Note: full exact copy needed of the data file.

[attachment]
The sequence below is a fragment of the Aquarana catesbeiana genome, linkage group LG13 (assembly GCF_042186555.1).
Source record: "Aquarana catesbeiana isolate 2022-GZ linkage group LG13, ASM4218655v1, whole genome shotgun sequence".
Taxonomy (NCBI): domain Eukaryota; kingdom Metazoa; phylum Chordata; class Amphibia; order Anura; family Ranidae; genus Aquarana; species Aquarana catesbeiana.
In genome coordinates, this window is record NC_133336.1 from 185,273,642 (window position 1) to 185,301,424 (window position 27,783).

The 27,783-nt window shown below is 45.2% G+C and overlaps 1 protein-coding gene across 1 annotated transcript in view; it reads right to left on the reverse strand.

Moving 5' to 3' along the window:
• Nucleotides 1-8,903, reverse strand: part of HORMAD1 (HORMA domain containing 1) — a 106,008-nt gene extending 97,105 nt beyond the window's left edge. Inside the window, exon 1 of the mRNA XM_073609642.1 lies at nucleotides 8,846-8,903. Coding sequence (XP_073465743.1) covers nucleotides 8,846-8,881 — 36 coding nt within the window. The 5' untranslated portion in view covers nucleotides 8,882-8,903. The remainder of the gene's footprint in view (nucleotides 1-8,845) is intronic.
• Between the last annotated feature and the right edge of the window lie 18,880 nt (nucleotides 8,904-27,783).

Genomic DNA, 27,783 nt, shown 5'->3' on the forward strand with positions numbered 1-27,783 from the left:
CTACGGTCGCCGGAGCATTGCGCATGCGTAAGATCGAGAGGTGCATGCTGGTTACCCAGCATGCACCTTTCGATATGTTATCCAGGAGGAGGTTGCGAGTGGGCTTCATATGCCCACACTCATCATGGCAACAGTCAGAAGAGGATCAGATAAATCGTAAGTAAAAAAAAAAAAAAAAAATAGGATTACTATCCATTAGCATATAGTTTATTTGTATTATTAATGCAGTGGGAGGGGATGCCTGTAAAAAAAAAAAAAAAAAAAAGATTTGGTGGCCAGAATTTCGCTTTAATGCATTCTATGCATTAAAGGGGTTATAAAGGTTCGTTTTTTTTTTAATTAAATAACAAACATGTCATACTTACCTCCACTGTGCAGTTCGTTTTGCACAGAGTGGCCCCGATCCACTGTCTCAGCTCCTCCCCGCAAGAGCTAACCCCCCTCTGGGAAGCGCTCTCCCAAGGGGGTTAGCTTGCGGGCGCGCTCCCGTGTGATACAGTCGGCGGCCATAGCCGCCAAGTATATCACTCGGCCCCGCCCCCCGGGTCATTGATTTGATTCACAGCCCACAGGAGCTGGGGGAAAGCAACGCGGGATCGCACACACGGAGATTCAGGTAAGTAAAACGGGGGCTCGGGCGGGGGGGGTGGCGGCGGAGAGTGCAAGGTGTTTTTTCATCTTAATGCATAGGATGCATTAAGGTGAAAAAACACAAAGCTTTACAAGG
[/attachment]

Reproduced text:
The sequence below is a fragment of the Aquarana catesbeiana genome, linkage group LG13 (assembly GCF_042186555.1).
Source record: "Aquarana catesbeiana isolate 2022-GZ linkage group LG13, ASM4218655v1, whole genome shotgun sequence".
Taxonomy (NCBI): domain Eukaryota; kingdom Metazoa; phylum Chordata; class Amphibia; order Anura; family Ranidae; genus Aquarana; species Aquarana catesbeiana.
In genome coordinates, this window is record NC_133336.1 from 185,273,642 (window position 1) to 185,301,424 (window position 27,783).

The 27,783-nt window shown below is 45.2% G+C and overlaps 1 protein-coding gene across 1 annotated transcript in view; it reads right to left on the reverse strand.

Moving 5' to 3' along the window:
• Nucleotides 1-8,903, reverse strand: part of HORMAD1 (HORMA domain containing 1) — a 106,008-nt gene extending 97,105 nt beyond the window's left edge. Inside the window, exon 1 of the mRNA XM_073609642.1 lies at nucleotides 8,846-8,903. Coding sequence (XP_073465743.1) covers nucleotides 8,846-8,881 — 36 coding nt within the window. The 5' untranslated portion in view covers nucleotides 8,882-8,903. The remainder of the gene's footprint in view (nucleotides 1-8,845) is intronic.
• Between the last annotated feature and the right edge of the window lie 18,880 nt (nucleotides 8,904-27,783).

Genomic DNA, 27,783 nt, shown 5'->3' on the forward strand with positions numbered 1-27,783 from the left:
CTACGGTCGCCGGAGCATTGCGCATGCGTAAGATCGAGAGGTGCATGCTGGTTACCCAGCATGCACCTTTCGATATGTTATCCAGGAGGAGGTTGCGAGTGGGCTTCATATGCCCACACTCATCATGGCAACAGTCAGAAGAGGATCAGATAAATCGTAAGTAAAAAAAAAAAAAAAAAATAGGATTACTATCCATTAGCATATAGTTTATTTGTATTATTAATGCAGTGGGAGGGGATGCCTGTAAAAAAAAAAAAAAAAAAAAGATTTGGTGGCCAGAATTTCGCTTTAATGCATTCTATGCATTAAAGGGGTTATAAAGGTTCGTTTTTTTTTTAATTAAATAACAAACATGTCATACTTACCTCCACTGTGCAGTTCGTTTTGCACAGAGTGGCCCCGATCCACTGTCTCAGCTCCTCCCCGCAAGAGCTAACCCCCCTCTGGGAAGCGCTCTCCCAAGGGGGTTAGCTTGCGGGCGCGCTCCCGTGTGATACAGTCGGCGGCCATAGCCGCCAAGTATATCACTCGGCCCCGCCCCCCGGGTCATTGATTTGATTCACAGCCCACAGGAGCTGGGGGAAAGCAACGCGGGATCGCACACACGGAGATTCAGGTAAGTAAAACGGGGGCTCGGGCGGGGGGGGTGGCGGCGGAGAGTGCAAGGTGTTTTTTCATCTTAATGCATAGGATGCATTAAGGTGAAAAAACACAAAGCTTTACAAGG